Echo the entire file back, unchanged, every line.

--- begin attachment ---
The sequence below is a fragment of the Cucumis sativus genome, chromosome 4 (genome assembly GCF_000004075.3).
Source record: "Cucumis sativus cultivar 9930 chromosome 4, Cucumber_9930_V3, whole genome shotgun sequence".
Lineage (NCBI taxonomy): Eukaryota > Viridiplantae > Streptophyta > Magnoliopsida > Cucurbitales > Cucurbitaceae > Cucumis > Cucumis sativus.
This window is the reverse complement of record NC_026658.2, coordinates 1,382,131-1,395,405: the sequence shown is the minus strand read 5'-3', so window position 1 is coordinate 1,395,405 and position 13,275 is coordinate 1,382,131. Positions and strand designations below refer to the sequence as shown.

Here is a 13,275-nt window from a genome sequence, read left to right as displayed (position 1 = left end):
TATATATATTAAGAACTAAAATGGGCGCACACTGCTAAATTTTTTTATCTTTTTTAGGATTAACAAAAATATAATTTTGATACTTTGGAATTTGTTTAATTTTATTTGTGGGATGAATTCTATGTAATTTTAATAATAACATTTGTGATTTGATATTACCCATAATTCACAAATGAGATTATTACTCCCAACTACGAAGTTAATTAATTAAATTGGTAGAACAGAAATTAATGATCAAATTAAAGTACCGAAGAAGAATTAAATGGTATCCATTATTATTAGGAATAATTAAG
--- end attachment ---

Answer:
The sequence below is a fragment of the Cucumis sativus genome, chromosome 4 (genome assembly GCF_000004075.3).
Source record: "Cucumis sativus cultivar 9930 chromosome 4, Cucumber_9930_V3, whole genome shotgun sequence".
Lineage (NCBI taxonomy): Eukaryota > Viridiplantae > Streptophyta > Magnoliopsida > Cucurbitales > Cucurbitaceae > Cucumis > Cucumis sativus.
This window is the reverse complement of record NC_026658.2, coordinates 1,382,131-1,395,405: the sequence shown is the minus strand read 5'-3', so window position 1 is coordinate 1,395,405 and position 13,275 is coordinate 1,382,131. Positions and strand designations below refer to the sequence as shown.

Here is a 13,275-nt window from a genome sequence, read left to right as displayed (position 1 = left end):
TATATATATTAAGAACTAAAATGGGCGCACACTGCTAAATTTTTTTATCTTTTTTAGGATTAACAAAAATATAATTTTGATACTTTGGAATTTGTTTAATTTTATTTGTGGGATGAATTCTATGTAATTTTAATAATAACATTTGTGATTTGATATTACCCATAATTCACAAATGAGATTATTACTCCCAACTACGAAGTTAATTAATTAAATTGGTAGAACAGAAATTAATGATCAAATTAAAGTACCGAAGAAGAATTAAATGGTATCCATTATTATTAGGAATAATTAAG